There were many stakeholders involved that made it difficult for the teams to work. The design was created by one company, CRM was used from another company, there was also a hardware company from China, and we as developers. Besides, the side of the direct client of the app didn?t have a CTO which lead to confusion of the responsibility areas. In total, we had five sides and each of them needed to be heard and understood.

To solve the problem, we agreed:

  • To arrange weekly calls of the management staff of all parties
  • To create a chat with China (it turned out that WeChat can block you without giving reasons)
  • To provide a manager from the side of China who was available during working hours of development and answered all questions and engineers implemented tasks the next day
  • To discuss the procedure for collecting requirements and confirming tasks for work with a mandatory assessment and "from-to" range with the customer.

Also, there was a problem with the creation of a test environment. We agreed to create an additional address on the side of engineers from China and allocated some of the test equipment which was connected to the needed address. Thus, we managed to create an independent test environment, but in the app, we had to manually change the settings of the test and real environment.

Remarkably, most of the work on the project was conducted in January-February 2020, and since our hardware partners were located in China, the consequences of the COVID-19 pandemic were already happening there while the rest of the world was yet skeptical about the virus. At first, we waited two weeks till the end of the Chinese New Year celebration, and then there was a week-long downtime due to total quarantine.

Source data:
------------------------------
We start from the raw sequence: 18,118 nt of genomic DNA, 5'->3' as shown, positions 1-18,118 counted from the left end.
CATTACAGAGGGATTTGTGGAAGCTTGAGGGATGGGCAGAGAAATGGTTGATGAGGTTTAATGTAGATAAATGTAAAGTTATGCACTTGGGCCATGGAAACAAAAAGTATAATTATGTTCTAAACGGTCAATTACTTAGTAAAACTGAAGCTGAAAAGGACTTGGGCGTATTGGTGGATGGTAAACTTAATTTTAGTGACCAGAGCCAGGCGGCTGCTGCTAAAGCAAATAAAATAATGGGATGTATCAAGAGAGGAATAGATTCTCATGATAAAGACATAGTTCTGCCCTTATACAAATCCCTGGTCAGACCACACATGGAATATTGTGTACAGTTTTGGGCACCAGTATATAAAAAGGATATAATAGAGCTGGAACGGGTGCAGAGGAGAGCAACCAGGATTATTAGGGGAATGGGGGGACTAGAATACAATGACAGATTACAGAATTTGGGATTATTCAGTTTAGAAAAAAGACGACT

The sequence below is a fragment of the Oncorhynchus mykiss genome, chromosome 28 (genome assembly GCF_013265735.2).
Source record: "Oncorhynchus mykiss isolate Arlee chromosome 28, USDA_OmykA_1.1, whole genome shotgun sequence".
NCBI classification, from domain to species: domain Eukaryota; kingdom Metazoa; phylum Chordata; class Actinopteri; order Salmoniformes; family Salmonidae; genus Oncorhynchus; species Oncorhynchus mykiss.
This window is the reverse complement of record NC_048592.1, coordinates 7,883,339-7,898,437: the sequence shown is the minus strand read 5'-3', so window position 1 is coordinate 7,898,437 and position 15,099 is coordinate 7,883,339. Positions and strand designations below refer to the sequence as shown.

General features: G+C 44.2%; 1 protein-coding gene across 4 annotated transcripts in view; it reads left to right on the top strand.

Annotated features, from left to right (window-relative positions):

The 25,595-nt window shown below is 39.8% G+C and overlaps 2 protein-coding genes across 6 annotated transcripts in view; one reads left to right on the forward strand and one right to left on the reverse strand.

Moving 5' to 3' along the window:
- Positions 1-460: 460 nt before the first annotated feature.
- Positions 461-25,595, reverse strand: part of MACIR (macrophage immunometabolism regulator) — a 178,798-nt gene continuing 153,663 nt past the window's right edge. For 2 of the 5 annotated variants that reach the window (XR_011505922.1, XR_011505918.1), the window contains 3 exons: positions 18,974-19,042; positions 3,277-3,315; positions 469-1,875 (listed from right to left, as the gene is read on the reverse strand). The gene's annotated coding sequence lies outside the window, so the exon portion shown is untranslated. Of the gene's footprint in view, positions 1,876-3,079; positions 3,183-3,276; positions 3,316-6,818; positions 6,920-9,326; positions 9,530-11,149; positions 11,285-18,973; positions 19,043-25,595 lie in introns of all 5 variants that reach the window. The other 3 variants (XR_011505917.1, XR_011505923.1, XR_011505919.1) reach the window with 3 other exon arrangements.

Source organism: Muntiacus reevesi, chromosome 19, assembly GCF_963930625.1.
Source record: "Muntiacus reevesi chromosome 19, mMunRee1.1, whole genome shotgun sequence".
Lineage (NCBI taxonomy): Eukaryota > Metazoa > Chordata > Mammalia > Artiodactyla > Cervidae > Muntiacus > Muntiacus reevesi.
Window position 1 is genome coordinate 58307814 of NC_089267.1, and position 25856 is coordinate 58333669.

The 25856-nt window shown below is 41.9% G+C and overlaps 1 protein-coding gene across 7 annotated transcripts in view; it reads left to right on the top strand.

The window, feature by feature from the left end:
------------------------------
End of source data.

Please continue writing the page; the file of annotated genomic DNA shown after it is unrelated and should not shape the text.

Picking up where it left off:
Considering this, the Apple Store release took place in a very short time, at the end of February the application was already published. Right after the release, we continued to work on improving and adding new features, and a new improved version was published within 2-3 weeks. The app had several dozen downloads and several paid rentals. After that, a world lockdown was announced, and work was suspended for several months.

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Chargo mobile app

After the quarantine, we continued work and development of the project, until the product had its own development team with a dedicated CTO.

What is the result?

Chargo is an IoT application. We actively interacted with the hardware firmware of the stations while developing it. Besides, we worked with a payment service, a back end for orders and users, as well as with middleware, an intermediate layer that works directly with the application.

Any task is achievable for a team that has a firm goal and support from a client. We solved many difficult issues during the general interaction, and eventually, we created a great app that is quite simple in terms of UX but complex in terms of technology. The stakeholders? interests were taken into account. Also, we made sure that it is very important to initially speak out all the customer's expectations.

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Chargo mobile app interface